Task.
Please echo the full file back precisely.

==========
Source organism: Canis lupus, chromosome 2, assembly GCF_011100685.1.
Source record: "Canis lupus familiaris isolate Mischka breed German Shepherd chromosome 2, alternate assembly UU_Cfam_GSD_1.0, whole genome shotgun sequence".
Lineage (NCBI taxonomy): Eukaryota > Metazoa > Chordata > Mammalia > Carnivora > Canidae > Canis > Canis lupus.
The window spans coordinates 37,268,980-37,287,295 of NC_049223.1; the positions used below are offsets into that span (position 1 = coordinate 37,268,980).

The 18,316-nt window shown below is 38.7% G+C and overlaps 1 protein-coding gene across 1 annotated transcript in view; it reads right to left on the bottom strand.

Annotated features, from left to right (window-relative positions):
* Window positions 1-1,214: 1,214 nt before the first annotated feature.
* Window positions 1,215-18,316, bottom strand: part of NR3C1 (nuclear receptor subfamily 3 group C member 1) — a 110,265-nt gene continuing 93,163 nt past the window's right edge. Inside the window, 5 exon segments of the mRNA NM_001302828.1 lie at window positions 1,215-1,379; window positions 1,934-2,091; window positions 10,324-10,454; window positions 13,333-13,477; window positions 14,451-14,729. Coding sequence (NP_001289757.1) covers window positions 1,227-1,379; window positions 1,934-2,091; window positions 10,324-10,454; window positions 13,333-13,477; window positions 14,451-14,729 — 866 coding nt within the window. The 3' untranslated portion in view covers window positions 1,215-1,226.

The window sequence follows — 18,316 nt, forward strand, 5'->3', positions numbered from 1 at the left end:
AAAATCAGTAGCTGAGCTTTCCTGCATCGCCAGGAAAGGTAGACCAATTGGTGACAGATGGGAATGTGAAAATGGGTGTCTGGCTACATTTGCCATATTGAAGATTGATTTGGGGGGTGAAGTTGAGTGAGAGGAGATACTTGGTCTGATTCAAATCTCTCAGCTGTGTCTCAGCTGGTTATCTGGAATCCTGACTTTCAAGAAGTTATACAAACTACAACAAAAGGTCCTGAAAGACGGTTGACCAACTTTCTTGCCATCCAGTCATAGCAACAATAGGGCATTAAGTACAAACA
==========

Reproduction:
Source organism: Canis lupus, chromosome 2, assembly GCF_011100685.1.
Source record: "Canis lupus familiaris isolate Mischka breed German Shepherd chromosome 2, alternate assembly UU_Cfam_GSD_1.0, whole genome shotgun sequence".
Lineage (NCBI taxonomy): Eukaryota > Metazoa > Chordata > Mammalia > Carnivora > Canidae > Canis > Canis lupus.
The window spans coordinates 37,268,980-37,287,295 of NC_049223.1; the positions used below are offsets into that span (position 1 = coordinate 37,268,980).

The 18,316-nt window shown below is 38.7% G+C and overlaps 1 protein-coding gene across 1 annotated transcript in view; it reads right to left on the bottom strand.

Annotated features, from left to right (window-relative positions):
* Window positions 1-1,214: 1,214 nt before the first annotated feature.
* Window positions 1,215-18,316, bottom strand: part of NR3C1 (nuclear receptor subfamily 3 group C member 1) — a 110,265-nt gene continuing 93,163 nt past the window's right edge. Inside the window, 5 exon segments of the mRNA NM_001302828.1 lie at window positions 1,215-1,379; window positions 1,934-2,091; window positions 10,324-10,454; window positions 13,333-13,477; window positions 14,451-14,729. Coding sequence (NP_001289757.1) covers window positions 1,227-1,379; window positions 1,934-2,091; window positions 10,324-10,454; window positions 13,333-13,477; window positions 14,451-14,729 — 866 coding nt within the window. The 3' untranslated portion in view covers window positions 1,215-1,226.

The window sequence follows — 18,316 nt, forward strand, 5'->3', positions numbered from 1 at the left end:
AAAATCAGTAGCTGAGCTTTCCTGCATCGCCAGGAAAGGTAGACCAATTGGTGACAGATGGGAATGTGAAAATGGGTGTCTGGCTACATTTGCCATATTGAAGATTGATTTGGGGGGTGAAGTTGAGTGAGAGGAGATACTTGGTCTGATTCAAATCTCTCAGCTGTGTCTCAGCTGGTTATCTGGAATCCTGACTTTCAAGAAGTTATACAAACTACAACAAAAGGTCCTGAAAGACGGTTGACCAACTTTCTTGCCATCCAGTCATAGCAACAATAGGGCATTAAGTACAAACA